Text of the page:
BECOMING MORE GLOBAL IS A FAMILIAR REFRAIN FOR many a school administrator or curriculum developer wrestling with delivering 21st century skills. Over the past decade, districts have expanded their foreign language programs, added Mandarin Chinese to the mix, and in some cases launched language immersion classes in their elementary schools.
Others have opened entire schools designed around international education. Not only do these schools promote proficiency in one or more foreign languages, but they also embed international perspectives in all content areas, from social studies to the arts, and they make extensive use of online learning to interact with students and teachers in other countries.
But while initiatives like these were often regarded as experimental or, at best, unique just a few years ago, a growing number of school districts are taking global learning to the next level by replicating schools with a global bent.
The increasing emphasis on globally oriented education is welcome but overdue, says Sarah Jerome, superintendent of the Arlington Heights (III.) School District 25 and a former president of the American Association of School Administrators. "I think we've been a pretty complacent bunch as school leaders, especially with not encouraging language courses and even letting languages drop from the curriculum," she observes.
During her AASA tenure in 2007-2008, Jerome advocated for internationally oriented curricula in schools and forged a relationship with the Asia Society, which has helped districts around the country "go global" over the past decade. It's a nonpartisan, nonprofit educational institution with a goal to promote understanding among the people, leaders and institutions of the United States and Asia.
There have been some early adopters. The Seattle Public Schools started thinking about global learning before the turn of the 21st cent. In 2000, the district opened the John Stanford International School after several years of consultations with parents, educators and local business leaders, as well as extensive redesign of the elementary curriculum to contain international perspectives and professional development for the school's teachers.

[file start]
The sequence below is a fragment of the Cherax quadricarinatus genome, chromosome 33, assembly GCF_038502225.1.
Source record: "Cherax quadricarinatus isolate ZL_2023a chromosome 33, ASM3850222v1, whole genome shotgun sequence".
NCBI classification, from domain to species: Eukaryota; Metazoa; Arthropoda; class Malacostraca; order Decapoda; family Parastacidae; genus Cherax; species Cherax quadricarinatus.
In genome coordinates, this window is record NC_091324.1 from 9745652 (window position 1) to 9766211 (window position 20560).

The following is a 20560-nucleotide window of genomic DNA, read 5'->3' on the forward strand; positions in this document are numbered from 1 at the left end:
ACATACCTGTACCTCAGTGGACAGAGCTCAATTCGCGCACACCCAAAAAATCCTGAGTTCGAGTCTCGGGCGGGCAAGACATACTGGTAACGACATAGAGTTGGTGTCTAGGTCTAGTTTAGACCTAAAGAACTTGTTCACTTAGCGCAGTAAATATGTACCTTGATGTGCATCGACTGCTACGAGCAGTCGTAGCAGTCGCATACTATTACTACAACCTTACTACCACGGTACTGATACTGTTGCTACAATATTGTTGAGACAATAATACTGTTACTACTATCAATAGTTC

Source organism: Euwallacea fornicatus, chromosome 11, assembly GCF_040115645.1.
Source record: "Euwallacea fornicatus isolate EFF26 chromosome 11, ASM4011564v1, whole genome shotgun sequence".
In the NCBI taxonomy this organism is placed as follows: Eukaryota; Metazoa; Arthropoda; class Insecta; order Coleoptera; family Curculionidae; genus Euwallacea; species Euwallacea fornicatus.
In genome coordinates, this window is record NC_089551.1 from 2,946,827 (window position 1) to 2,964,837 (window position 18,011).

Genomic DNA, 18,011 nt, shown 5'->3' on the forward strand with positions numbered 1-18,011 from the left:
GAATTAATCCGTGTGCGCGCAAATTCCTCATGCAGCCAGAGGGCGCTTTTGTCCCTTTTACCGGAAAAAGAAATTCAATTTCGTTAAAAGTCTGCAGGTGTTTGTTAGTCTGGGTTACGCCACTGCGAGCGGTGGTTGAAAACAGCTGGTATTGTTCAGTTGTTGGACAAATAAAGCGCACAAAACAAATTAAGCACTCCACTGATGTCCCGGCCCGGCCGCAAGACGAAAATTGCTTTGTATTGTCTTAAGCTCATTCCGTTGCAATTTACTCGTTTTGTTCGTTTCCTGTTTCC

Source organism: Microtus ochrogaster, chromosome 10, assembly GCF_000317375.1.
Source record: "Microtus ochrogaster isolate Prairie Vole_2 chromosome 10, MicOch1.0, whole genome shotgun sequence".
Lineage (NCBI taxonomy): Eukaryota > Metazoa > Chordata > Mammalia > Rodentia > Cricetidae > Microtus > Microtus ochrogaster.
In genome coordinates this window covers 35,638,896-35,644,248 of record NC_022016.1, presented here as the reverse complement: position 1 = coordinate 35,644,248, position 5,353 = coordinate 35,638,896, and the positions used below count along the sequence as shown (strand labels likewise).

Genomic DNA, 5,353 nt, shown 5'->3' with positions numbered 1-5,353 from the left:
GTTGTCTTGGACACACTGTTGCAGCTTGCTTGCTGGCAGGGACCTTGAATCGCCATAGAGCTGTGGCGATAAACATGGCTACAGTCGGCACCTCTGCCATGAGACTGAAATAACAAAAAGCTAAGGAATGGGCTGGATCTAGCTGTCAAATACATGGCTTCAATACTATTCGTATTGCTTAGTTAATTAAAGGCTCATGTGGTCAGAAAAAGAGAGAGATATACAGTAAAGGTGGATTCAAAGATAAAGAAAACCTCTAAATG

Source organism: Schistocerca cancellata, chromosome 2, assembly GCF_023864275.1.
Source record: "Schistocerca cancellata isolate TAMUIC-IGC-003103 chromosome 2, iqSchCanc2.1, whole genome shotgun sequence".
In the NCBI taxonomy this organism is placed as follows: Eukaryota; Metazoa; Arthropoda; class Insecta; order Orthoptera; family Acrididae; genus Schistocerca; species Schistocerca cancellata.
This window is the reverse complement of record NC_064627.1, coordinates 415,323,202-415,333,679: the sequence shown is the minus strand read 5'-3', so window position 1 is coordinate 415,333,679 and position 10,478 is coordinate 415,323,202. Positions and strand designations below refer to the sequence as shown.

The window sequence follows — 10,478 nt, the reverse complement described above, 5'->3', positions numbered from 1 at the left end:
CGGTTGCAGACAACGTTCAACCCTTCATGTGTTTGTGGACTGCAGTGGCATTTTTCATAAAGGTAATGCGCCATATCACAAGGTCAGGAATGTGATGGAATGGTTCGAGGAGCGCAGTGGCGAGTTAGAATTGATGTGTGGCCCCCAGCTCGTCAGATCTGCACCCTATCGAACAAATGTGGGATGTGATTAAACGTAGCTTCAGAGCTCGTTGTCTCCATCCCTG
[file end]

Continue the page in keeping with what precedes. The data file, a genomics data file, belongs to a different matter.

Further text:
The K5 school also launched language immersion programs in Japanese and Spanish, chosen because of Seattle's substantial Japanese and Hispanic populations. A similarly designed middle school, the Hamilton International School, opened in 2001.
Propelled by Stanford and Hamilton's success in academic achievement and foreign language proficiency, and by strong public interest (the 250-student waiting list on opening day made it the most popular school in Seattle), the district announced in 2007 that it would convert 10 more of its 97 schools to international public schools over the next five years.
"There was demand from parents and the business community for us to go into another geographical area beyond Seattle's north end," explains Karen Kodama, Stanford's first principal. Kodama now serves as the city's international educational administrator overseeing the expansion program, which has added two additional elementary schools and one middle school over the past two years.
This past fall, the district opened Chief Sealth International High School, which is the sixth of Seattle's 12 planned international schools. It provides continuity for students who have attended the district's international elementary and middle schools in past years.
The Challenges of Expansion
Providing such continuity and establishing a larger international footprint in the district have been difficult. For starters, Kodama sought to amend the official district policy to guarantee elementary immersion programs as well as continuing immersion classes in the new middle and high schools. She says that she wanted to make sure that these intensive programs--an underpinning of Seattle's international approach would be a standard K12 practice. …